Astronomers may have finally cracked the case of the unusual blob of gas that has mystified researchers for more than 16 years. An international team that includes Penn State scientists has applied cutting-edge theoretical models to the smattering of data that has been collected on this object, nicknamed the Blue Ring Nebula, and posits the nebula — a cloud of gas in space — is likely composed of debris from two stars that collided and merged into a single star.
The nebula was spotted in 2004 by scientists with NASA's Galaxy Evolution Explorer (GALEX) and was unlike any they'd seen in our Milky Way galaxy: a large, faint blob of gas with a star at its center. In the GALEX images, the blob appeared blue — though it doesn't actually emit light visible to the human eye — and careful observations identified two thick rings within it. Over the next 16 years, astronomers studied the Blue Ring Nebula with multiple Earth- and space-based telescopes, but the more they learned about it, the more mysterious it seemed.
“In 2018 we observed the Blue Ring Nebula with the Habitable Zone Planet Finder (HPF) on the 10m Hobby-Eberly Telescope to help uncover its mysteries: How did the gaseous material get ejected? What were the properties of the central star?” said Andrew Monson, associate research professor of astronomy and astrophysics at Penn State and an author of the paper. “The spectroscopic data from HPF played a key role in helping us understand this exciting and unusual object.”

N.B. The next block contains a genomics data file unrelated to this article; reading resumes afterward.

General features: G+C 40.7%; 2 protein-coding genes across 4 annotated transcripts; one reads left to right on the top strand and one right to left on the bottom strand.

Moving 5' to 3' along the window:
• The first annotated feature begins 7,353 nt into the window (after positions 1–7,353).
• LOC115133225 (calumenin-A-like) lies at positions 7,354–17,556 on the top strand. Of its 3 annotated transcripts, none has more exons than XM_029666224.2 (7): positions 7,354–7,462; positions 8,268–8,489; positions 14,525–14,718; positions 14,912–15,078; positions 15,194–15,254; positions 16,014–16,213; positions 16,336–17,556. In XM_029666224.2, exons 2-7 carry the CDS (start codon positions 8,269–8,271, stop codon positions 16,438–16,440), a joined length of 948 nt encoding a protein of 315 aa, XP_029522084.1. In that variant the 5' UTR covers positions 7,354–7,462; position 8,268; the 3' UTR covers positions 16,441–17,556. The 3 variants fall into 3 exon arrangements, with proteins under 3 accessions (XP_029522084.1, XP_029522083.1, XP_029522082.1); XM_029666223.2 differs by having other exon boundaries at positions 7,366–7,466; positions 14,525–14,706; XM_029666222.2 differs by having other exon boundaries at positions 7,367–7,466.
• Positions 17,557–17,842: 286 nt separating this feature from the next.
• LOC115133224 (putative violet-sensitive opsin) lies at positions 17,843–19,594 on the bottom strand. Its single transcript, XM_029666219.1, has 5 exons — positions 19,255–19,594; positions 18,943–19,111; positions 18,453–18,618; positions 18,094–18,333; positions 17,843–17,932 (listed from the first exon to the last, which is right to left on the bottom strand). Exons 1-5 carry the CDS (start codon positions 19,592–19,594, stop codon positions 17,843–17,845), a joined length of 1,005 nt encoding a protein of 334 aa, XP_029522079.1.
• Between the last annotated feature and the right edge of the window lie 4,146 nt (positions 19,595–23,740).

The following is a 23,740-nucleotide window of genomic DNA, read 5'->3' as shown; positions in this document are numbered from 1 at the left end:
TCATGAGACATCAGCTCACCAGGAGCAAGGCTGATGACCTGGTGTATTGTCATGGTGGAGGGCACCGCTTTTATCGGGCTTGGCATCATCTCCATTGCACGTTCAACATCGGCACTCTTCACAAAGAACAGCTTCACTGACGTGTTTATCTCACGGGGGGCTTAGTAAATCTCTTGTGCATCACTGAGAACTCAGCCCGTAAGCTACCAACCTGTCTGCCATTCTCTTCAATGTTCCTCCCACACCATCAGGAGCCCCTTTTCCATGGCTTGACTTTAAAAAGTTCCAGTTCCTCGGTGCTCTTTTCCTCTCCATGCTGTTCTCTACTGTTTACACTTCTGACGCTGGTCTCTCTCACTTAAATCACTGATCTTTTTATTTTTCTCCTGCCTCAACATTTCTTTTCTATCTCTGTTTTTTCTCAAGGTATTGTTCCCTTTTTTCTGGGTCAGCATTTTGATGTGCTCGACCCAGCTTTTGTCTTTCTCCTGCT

With insights from spectroscopic observations coupled with detailed theoretical modeling, the researchers had clued in on a possible explanation: a stellar merger. A paper describing the potential merger appears online Nov. 18 in the journal Nature, and a publicly accessible discussion of the results is available on the HPF blog.
While merged star systems most likely aren't uncommon, they are nearly impossible to study immediately after they form because they're obscured by debris kicked up by the collision. Once the debris has completely cleared — at least hundreds of thousands of years later — they're challenging to positively identify because they mostly look like non-merged stars. The Blue Ring Nebula appears to be the missing link: Astronomers are seeing the star system only a few thousand years after the merger, when evidence of the union is still plentiful, and is the first known example of a merged star system at this stage.
GALEX, which operated between 2003 and 2013 and was managed by NASA's Jet Propulsion Laboratory in Southern California, observed a wide range of ultraviolet (UV) light to identify young stars in other galaxies. Most objects seen by GALEX radiated both near-UV light (wavelengths only slightly shorter than visible light) and far-UV, but the Blue Ring Nebula stood out because it emitted only far-UV light.
The object's size indicated it might have been a supernova remnant, which forms when a massive star runs out of fuel and explodes, or possibly a planetary nebula, the puffed-up remains of a star the size of our sun. But the Blue Ring Nebula still had a living star at its center.